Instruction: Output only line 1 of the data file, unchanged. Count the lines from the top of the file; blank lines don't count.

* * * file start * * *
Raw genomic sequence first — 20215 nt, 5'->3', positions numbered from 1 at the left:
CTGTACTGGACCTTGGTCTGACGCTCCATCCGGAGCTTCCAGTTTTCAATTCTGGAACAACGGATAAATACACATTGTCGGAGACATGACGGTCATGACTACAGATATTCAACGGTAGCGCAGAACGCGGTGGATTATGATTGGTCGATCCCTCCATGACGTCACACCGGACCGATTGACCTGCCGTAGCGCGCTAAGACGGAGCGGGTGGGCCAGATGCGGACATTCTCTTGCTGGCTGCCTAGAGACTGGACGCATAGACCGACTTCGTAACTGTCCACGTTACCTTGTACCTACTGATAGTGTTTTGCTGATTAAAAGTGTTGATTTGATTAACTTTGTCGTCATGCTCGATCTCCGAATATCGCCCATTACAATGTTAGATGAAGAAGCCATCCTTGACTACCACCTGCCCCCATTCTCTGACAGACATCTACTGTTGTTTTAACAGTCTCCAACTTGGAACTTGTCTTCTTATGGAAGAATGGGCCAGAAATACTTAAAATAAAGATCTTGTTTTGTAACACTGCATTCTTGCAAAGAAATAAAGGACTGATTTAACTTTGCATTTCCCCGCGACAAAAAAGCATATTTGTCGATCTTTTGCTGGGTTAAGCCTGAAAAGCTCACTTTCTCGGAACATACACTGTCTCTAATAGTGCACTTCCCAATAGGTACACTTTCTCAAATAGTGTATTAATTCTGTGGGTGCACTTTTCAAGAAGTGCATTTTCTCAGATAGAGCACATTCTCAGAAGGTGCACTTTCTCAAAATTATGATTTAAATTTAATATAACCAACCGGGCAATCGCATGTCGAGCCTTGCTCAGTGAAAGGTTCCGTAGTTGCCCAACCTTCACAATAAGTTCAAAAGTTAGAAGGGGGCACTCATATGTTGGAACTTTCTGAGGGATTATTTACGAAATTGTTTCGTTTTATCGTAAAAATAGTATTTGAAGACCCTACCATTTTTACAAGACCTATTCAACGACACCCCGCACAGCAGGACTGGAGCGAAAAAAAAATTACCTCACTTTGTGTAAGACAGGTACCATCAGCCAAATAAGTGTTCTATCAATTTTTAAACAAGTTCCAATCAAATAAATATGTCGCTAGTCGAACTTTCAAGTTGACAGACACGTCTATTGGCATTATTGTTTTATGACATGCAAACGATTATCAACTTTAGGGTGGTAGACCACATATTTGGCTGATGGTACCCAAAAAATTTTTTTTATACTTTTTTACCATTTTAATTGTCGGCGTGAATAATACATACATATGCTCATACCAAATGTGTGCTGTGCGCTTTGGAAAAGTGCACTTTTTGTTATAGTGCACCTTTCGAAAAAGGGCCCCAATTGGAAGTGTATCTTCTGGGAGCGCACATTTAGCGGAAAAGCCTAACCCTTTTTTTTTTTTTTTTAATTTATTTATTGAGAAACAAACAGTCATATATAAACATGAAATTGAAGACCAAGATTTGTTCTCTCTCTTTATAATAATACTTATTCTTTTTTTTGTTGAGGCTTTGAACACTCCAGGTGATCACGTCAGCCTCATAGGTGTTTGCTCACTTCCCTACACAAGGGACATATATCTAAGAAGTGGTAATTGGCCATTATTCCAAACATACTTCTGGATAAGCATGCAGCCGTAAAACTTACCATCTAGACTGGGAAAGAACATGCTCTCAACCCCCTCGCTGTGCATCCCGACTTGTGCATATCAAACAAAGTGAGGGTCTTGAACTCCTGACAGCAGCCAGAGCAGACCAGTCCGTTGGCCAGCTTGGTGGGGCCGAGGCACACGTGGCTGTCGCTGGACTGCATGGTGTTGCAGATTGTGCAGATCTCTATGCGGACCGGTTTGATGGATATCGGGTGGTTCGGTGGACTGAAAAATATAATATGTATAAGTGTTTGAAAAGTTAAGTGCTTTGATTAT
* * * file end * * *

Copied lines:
Raw genomic sequence first — 20215 nt, 5'->3', positions numbered from 1 at the left: